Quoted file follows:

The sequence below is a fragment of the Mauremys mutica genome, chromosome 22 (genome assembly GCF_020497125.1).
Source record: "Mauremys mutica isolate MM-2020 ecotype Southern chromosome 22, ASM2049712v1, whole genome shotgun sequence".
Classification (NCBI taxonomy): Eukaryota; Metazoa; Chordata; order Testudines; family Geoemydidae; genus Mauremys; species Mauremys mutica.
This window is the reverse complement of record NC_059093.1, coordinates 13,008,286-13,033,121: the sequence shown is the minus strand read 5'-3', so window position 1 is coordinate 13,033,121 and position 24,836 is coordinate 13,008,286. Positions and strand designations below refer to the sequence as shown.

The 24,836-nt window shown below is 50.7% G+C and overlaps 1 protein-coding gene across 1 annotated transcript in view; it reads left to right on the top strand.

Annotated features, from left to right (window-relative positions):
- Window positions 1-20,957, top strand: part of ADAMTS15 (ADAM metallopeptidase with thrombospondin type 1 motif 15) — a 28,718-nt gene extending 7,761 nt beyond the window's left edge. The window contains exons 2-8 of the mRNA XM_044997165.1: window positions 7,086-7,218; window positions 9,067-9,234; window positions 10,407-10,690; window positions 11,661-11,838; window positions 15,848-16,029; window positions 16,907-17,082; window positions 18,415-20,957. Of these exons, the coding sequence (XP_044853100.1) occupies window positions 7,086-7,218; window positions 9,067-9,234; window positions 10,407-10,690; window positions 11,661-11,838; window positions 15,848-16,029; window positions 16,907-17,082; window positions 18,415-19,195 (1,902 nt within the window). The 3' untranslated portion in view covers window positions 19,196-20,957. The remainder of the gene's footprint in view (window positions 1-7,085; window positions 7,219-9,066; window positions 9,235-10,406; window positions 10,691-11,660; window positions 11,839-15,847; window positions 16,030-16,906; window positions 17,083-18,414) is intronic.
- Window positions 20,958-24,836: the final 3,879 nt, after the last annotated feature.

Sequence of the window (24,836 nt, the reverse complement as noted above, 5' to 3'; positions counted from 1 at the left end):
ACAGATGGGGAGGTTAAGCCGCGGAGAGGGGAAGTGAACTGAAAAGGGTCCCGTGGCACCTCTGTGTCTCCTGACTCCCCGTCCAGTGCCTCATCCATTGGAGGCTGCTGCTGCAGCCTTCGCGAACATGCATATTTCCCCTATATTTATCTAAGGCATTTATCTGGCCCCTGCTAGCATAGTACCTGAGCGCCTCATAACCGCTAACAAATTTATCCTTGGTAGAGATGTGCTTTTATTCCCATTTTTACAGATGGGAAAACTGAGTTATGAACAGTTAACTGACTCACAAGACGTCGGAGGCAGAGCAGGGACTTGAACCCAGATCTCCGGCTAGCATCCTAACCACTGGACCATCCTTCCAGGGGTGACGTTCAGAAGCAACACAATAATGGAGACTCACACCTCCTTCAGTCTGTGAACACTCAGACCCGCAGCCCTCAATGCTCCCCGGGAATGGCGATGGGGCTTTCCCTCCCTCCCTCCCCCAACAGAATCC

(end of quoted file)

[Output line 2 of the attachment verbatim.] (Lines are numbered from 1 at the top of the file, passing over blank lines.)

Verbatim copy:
Source record: "Mauremys mutica isolate MM-2020 ecotype Southern chromosome 22, ASM2049712v1, whole genome shotgun sequence".